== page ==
Suea means “shirt” while “Pai” means to wrap sideways or to smear”. In Thai culture, the suea pat is a long-sleeved shirt without buttons. It is worn by covering the right panel of the shirt over by the left panel. These two panels are then fastened together with strings holding them together. Suea Pat traditionally has large gold-colored collars. It is worn to weddings and other ceremonies by the females. It is more commonly seen in Nothern Thailand.
↓ 8 – Sinh
Sinh is most commonly observed in Nothern Thailand and Northeastern Thailand. It is a traditional garment worn by Thai women. Sinh looks like a tube skirt, made of silk. There are different styles to wear Sinh, and it depends on the region. This garment s more commonly worn in Lao, in daily life. In Thailand though, they are worn on specials events only.
A sinh has three main components. The head of the sinh is called hua sinh. It is refered to the waistband, which is tucked in and hidden to give a neat impression. The main part of the sinh is called ‘phuen sinh’. or ‘tua sinh’. It is mostly plain and simple, with no more than two colors. The tin sinh is the foot of the sinh, which means it is the hem. The hem is filled with woven details and designs with delicate embroidery. The woven sinh designs can give away which ethnic area is the sinh from.
↓ 7 – Ratcha Pataen
Ratcha Pataen is more commonly known as the ‘Raj Pattern,’ meaning royal pattern. Compared to other traditional suits, this one is more recent. In 1871, King Chulalongkorn got this suit especially fashioned by a Calcutta tailor. This was during his visit to British India. Raj Pattern is worn by Thai men. It consists of a jacket with a standing collar and a buttoned-down opening. The inspiration behind this ensemble is the chong kraben and the Western suit jacket.
Today, raj pattern is left to be worn on specific occasions. It has become the national costume of Thailand. The jacket is used in universities as part of the students’ uniforms. It is paired with straight trousers. It is also used as the dress uniform in civil and military service. You should also have a look at these Botswana Traditional Outfits For Women To Wear.
↓ 6 – Suea Phraratchathan
Suea Phraratchathan means a royally bestowed shirt, or in other words, men’s national costume. It was designed in 1979 and had been promoted by ministers and army staff since then. The outfit has become quite popular now, and you can even see Thai grooms wearing this. It was inspired by Raj Pattern jacket. The difference between the two is the collar. Suea Phraratchathan has a collar of almost 4 centimeters. The collar is slightly tapered at the sides and hemmed at the edges. Not only is the collar hemmed, so are the sleeves and the placket. You can also find five round buttons on the sleeves. These buttons must match the shirt, either in color or material. The sleeves have three different types: short sleeves, long sleeves, and long sleeves with a sash. The sleeves’ design determines the formality of the outfit. Short sleeves are casual most compared to the other two. The shirt is worn with trousers.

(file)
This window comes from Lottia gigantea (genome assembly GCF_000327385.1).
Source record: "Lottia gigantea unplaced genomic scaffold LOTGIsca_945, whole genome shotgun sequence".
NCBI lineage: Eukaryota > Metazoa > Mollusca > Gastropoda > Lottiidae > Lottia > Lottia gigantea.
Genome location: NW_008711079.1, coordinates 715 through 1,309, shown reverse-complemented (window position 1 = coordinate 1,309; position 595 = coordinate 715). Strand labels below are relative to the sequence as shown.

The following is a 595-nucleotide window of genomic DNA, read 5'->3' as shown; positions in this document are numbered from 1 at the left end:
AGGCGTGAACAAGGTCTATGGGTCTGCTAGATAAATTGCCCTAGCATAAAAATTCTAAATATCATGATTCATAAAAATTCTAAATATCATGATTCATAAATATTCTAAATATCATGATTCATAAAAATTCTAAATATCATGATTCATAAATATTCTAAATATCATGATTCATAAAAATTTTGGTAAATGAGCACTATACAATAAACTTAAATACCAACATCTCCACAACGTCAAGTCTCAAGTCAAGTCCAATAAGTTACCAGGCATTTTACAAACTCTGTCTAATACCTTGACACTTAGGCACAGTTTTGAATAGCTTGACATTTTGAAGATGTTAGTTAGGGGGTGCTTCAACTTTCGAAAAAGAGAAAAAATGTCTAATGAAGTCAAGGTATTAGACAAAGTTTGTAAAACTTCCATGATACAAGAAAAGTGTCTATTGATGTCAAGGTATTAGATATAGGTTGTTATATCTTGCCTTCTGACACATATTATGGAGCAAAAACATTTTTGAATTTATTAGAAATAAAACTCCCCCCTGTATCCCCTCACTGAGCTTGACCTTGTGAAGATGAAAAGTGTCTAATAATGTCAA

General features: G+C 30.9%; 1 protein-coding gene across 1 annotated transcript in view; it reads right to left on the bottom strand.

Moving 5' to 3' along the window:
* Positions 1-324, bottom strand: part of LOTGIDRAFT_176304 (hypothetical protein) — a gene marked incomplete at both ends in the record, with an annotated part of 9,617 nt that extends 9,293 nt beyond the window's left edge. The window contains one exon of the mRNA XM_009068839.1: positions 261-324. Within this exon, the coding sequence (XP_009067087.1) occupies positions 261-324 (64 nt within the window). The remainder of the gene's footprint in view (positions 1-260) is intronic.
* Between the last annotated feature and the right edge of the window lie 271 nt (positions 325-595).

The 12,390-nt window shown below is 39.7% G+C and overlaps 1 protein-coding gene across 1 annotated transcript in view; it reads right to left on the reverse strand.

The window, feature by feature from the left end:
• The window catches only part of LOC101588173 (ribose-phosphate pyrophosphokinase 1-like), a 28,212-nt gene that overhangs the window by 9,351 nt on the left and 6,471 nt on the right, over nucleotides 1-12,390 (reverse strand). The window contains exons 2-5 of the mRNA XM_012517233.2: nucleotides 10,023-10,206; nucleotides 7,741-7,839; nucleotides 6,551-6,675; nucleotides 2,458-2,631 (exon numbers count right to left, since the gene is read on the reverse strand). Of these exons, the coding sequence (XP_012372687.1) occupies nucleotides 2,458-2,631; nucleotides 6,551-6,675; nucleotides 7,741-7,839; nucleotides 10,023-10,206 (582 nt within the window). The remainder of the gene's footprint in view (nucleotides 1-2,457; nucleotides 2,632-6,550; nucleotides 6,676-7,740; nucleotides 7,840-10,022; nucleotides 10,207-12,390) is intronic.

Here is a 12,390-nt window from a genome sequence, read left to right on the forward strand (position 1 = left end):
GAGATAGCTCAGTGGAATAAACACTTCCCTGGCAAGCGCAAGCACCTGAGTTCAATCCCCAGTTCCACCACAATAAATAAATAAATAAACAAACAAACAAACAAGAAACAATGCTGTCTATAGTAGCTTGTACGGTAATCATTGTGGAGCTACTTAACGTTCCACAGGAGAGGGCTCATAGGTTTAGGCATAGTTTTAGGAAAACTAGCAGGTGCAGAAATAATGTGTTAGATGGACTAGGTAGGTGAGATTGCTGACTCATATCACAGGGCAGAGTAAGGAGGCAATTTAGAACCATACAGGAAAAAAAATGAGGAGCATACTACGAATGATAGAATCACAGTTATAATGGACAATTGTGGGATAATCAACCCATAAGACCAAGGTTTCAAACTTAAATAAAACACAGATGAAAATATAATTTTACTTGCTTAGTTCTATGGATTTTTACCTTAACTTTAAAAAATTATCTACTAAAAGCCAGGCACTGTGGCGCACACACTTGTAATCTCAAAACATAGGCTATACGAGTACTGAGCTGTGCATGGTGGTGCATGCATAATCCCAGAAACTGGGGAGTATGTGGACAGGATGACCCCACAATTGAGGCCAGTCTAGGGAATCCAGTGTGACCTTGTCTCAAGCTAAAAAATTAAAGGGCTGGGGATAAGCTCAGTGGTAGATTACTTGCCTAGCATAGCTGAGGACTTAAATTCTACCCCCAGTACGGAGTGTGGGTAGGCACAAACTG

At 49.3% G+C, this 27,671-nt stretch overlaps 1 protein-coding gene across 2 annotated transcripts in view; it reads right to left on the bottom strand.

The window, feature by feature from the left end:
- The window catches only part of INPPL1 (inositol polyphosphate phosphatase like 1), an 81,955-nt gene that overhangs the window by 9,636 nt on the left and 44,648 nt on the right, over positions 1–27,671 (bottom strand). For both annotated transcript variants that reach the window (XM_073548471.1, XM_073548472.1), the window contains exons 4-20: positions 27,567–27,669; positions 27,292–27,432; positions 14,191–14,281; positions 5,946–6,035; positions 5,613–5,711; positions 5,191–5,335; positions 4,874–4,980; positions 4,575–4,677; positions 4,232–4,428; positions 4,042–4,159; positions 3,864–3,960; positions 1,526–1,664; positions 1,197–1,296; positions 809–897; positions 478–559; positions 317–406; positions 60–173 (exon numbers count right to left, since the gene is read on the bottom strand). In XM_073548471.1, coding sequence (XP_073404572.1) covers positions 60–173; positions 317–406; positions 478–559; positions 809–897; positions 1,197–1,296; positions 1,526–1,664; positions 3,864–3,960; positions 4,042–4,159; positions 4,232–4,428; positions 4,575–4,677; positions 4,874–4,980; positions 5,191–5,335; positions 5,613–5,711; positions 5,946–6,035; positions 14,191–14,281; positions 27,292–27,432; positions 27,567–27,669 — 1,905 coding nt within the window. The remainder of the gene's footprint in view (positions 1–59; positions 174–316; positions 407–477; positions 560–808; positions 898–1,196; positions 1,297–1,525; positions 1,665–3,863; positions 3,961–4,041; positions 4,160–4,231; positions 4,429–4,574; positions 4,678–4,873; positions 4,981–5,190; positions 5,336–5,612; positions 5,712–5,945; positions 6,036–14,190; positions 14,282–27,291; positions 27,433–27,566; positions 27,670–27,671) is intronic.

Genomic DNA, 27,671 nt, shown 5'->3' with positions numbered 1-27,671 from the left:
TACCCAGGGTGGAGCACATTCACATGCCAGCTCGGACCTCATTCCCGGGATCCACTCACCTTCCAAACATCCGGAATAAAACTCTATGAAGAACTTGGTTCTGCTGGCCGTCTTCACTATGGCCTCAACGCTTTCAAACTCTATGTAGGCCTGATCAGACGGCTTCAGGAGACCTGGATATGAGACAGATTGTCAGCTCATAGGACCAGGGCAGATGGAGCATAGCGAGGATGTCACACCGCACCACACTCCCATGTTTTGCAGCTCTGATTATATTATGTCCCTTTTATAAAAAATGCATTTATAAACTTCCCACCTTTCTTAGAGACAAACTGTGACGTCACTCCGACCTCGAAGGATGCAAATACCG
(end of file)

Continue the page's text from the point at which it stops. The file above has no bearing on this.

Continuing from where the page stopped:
↓ 5 – Chut Thai Chakkri
Chut Thai Chakkri is one of the national dresses of Thai women. It is part of their formal wear. The outfit is weaved by a process called ‘yok’. A touch of golden or silver-colored threads is commonly observed in Chut Thai Chakkri. This makes the costume more expensive and formal. The chut thai chakkri is finished with a long skirt that is wrapped all around the waist and has two folds. In the Thai language, this skirt is called Sinh.
↓ 4 – Chut Thai Boromphiman
Chut Thai Boromphiman is a long-sleeved shirt for women. It comprises of vertical buttoning on the front or the back of the shirt. This blouse is tucked beneath a sinh, which goes all the way down to your ankles. The skirt and the blouse are stitched together for convenience purposes. The blouse has a simple round neck, giving it an elegant look. Chut Thai Boromphiman is worn on semi-formal occasions such as the League Ceremony.
↓ 3 – Chut Thai Siwalai
Chut Thai Siwalai is similar to the previously discussed, Chut Thai Boromphiman. Thai women can be seen wearing Chut Thai Siwalai to formal events and ceremonies. The only difference between Chut Thai Siwalai and Chut Thai Boromphiman is that the former has an over-shoulder sbai (a shawl-like garment worn by Thai women to cover their chests). The vibrant colors and prints make it look pretty similar to the traditional African Kitenge outfits.
↓ 2 – Chut Thai Amarin
Chut Thai Amarin is comparatively more casual than other national outfits. It is categorized as evening attire. It constitutes of a brocade sinh and an informal blouse with sleeves that are elbow-long.
↓ 1 – Chut Thai Chitlada
This dress is worn to events taking place during the day. It has a brocaded band at the hem of the sinh. Char Thai Chitlada is worn with a silk blouse. The blouse had five ornamental buttons in the front, which are either silver or gold in color. It is not considered too formal and can be appropriate for occasions such as receiving royals at the airport etc.